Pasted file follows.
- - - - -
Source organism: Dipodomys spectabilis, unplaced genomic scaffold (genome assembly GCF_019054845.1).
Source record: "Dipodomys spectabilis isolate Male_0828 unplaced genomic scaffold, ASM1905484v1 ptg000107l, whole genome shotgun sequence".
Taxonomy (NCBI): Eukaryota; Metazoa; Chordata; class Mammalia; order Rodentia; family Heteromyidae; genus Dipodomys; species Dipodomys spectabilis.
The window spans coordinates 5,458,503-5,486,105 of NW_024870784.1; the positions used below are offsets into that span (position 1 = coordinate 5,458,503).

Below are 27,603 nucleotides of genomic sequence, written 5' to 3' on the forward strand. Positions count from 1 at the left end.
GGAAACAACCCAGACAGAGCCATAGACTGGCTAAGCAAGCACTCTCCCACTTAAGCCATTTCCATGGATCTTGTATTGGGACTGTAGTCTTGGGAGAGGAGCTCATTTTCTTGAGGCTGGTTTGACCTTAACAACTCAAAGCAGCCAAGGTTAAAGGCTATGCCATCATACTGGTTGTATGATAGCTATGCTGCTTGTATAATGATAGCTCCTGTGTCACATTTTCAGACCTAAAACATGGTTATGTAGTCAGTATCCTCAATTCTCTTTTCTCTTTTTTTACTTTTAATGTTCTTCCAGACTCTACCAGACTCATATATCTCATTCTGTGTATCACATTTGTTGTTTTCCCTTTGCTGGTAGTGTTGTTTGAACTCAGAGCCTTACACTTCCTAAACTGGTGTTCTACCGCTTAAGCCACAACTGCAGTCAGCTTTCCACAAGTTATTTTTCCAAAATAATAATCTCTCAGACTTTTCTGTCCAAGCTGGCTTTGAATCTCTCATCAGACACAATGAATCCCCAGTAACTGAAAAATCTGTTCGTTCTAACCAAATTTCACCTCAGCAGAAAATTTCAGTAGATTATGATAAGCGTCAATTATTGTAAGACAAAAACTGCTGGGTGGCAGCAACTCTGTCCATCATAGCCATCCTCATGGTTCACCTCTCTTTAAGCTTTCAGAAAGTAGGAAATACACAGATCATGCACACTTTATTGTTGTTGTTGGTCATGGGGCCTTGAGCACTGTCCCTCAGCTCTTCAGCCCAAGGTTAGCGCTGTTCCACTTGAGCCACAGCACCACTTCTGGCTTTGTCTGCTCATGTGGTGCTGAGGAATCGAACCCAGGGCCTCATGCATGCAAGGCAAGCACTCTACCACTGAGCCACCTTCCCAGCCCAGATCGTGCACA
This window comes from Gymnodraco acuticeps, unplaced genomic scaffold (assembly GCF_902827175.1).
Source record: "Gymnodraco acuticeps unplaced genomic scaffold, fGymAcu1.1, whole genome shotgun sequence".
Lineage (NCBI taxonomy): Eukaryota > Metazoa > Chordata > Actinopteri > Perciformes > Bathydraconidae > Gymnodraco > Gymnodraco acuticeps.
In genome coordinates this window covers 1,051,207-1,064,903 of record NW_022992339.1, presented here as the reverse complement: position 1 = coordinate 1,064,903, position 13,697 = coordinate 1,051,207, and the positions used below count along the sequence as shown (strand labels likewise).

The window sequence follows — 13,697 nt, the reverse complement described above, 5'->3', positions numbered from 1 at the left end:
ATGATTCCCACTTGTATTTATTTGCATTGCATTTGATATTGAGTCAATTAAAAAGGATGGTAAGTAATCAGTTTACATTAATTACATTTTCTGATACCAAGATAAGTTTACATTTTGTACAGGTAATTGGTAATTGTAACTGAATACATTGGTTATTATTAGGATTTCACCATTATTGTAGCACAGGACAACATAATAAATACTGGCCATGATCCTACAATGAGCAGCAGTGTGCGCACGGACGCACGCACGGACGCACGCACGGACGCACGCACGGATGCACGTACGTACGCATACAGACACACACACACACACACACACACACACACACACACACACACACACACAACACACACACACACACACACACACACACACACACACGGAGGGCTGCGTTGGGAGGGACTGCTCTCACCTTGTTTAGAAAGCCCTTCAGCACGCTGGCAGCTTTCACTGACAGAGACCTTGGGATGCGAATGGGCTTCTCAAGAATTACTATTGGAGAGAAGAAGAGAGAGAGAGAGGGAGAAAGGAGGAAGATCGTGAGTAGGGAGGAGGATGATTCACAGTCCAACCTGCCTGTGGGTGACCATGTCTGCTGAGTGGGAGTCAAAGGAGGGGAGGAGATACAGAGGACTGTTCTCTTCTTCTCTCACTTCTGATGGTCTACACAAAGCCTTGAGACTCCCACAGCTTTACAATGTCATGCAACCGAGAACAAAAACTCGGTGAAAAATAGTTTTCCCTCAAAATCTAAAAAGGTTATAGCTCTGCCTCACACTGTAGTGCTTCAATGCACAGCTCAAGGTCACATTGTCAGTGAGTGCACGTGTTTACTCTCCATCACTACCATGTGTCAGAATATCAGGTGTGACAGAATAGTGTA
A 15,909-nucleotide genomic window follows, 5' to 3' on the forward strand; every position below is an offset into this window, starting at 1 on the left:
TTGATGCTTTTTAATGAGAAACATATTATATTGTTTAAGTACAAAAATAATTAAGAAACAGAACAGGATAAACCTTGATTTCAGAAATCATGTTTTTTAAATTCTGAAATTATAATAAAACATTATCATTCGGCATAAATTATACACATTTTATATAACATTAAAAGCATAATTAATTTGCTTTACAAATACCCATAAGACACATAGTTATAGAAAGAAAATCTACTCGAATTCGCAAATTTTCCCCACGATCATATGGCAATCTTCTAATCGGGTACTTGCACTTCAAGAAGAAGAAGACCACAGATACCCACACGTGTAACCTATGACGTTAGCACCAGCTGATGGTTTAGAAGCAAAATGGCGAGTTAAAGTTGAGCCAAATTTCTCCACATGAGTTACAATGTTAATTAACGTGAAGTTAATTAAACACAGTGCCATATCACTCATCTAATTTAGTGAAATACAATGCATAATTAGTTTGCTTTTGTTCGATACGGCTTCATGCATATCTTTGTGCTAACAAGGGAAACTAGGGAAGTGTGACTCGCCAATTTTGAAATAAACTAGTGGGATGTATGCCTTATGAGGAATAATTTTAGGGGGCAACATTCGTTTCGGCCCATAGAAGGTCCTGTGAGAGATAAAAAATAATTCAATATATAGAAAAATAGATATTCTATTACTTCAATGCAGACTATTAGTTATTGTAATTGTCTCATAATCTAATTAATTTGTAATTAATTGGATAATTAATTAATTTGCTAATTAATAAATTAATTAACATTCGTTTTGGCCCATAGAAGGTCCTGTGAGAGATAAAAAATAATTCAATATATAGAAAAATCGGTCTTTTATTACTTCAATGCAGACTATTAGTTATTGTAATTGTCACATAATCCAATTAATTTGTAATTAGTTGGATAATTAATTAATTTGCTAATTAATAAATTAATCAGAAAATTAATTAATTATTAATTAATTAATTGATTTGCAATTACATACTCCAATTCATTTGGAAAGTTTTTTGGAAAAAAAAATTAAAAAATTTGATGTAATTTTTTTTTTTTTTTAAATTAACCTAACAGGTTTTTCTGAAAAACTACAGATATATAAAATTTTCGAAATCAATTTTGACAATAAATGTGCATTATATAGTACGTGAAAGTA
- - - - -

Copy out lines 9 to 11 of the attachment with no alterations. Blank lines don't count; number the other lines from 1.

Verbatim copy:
Lineage (NCBI taxonomy): Eukaryota > Metazoa > Chordata > Actinopteri > Perciformes > Bathydraconidae > Gymnodraco > Gymnodraco acuticeps.
In genome coordinates this window covers 1,051,207-1,064,903 of record NW_022992339.1, presented here as the reverse complement: position 1 = coordinate 1,064,903, position 13,697 = coordinate 1,051,207, and the positions used below count along the sequence as shown (strand labels likewise).

The window sequence follows — 13,697 nt, the reverse complement described above, 5'->3', positions numbered from 1 at the left end: